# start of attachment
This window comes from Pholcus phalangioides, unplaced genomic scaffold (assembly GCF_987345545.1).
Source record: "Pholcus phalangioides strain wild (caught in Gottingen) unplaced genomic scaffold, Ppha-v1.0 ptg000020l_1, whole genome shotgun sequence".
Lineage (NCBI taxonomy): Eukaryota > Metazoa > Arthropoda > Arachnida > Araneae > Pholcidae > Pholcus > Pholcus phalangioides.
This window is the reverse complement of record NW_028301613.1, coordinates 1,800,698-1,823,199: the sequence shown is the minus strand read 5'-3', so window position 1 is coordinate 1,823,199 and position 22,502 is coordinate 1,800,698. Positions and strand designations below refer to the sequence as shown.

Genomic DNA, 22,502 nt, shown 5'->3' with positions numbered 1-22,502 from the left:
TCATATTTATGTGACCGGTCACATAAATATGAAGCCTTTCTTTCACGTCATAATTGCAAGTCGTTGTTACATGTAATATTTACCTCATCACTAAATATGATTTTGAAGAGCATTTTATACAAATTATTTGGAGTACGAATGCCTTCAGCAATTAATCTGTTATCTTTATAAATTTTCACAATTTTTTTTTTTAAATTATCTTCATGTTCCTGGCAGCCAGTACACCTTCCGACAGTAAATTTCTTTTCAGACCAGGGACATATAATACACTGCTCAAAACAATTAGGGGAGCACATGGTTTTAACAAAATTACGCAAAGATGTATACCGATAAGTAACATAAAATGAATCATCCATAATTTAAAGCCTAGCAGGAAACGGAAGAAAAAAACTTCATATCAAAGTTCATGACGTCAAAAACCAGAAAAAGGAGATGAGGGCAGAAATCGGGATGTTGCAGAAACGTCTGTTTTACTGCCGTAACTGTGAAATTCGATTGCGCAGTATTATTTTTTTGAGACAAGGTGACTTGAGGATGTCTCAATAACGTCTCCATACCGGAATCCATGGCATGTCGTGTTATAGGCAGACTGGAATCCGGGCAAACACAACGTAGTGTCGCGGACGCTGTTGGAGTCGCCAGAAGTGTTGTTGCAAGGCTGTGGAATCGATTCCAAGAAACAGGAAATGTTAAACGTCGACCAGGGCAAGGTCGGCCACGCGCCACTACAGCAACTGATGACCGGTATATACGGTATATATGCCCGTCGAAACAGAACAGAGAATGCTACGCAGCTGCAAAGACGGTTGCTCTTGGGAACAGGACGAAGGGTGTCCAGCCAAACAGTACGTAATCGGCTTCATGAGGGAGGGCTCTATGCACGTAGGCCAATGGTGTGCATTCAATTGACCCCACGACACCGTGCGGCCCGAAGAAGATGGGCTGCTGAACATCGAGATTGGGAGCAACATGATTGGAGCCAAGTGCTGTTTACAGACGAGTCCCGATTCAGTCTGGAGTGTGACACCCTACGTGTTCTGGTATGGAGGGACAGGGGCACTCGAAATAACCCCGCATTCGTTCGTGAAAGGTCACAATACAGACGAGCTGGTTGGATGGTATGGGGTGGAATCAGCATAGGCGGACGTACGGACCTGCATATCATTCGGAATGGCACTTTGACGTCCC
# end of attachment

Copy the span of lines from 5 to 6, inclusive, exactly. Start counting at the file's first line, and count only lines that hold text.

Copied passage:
Genomic DNA, 22,502 nt, shown 5'->3' with positions numbered 1-22,502 from the left:
TCATATTTATGTGACCGGTCACATAAATATGAAGCCTTTCTTTCACGTCATAATTGCAAGTCGTTGTTACATGTAATATTTACCTCATCACTAAATATGATTTTGAAGAGCATTTTATACAAATTATTTGGAGTACGAATGCCTTCAGCAATTAATCTGTTATCTTTATAAATTTTCACAATTTTTTTTTTTAAATTATCTTCATGTTCCTGGCAGCCAGTACACCTTCCGACAGTAAATTTCTTTTCAGACCAGGGACATATAATACACTGCTCAAAACAATTAGGGGAGCACATGGTTTTAACAAAATTACGCAAAGATGTATACCGATAAGTAACATAAAATGAATCATCCATAATTTAAAGCCTAGCAGGAAACGGAAGAAAAAAACTTCATATCAAAGTTCATGACGTCAAAAACCAGAAAAAGGAGATGAGGGCAGAAATCGGGATGTTGCAGAAACGTCTGTTTTACTGCCGTAACTGTGAAATTCGATTGCGCAGTATTATTTTTTTGAGACAAGGTGACTTGAGGATGTCTCAATAACGTCTCCATACCGGAATCCATGGCATGTCGTGTTATAGGCAGACTGGAATCCGGGCAAACACAACGTAGTGTCGCGGACGCTGTTGGAGTCGCCAGAAGTGTTGTTGCAAGGCTGTGGAATCGATTCCAAGAAACAGGAAATGTTAAACGTCGACCAGGGCAAGGTCGGCCACGCGCCACTACAGCAACTGATGACCGGTATATACGGTATATATGCCCGTCGAAACAGAACAGAGAATGCTACGCAGCTGCAAAGACGGTTGCTCTTGGGAACAGGACGAAGGGTGTCCAGCCAAACAGTACGTAATCGGCTTCATGAGGGAGGGCTCTATGCACGTAGGCCAATGGTGTGCATTCAATTGACCCCACGACACCGTGCGGCCCGAAGAAGATGGGCTGCTGAACATCGAGATTGGGAGCAACATGATTGGAGCCAAGTGCTGTTTACAGACGAGTCCCGATTCAGTCTGGAGTGTGACACCCTACGTGTTCTGGTATGGAGGGACAGGGGCACTCGAAATAACCCCGCATTCGTTCGTGAAAGGTCACAATACAGACGAGCTGGTTGGATGGTATGGGGTGGAATCAGCATAGGCGGACGTACGGACCTGCATATCATTCGGAATGGCACTTTGACGTCCC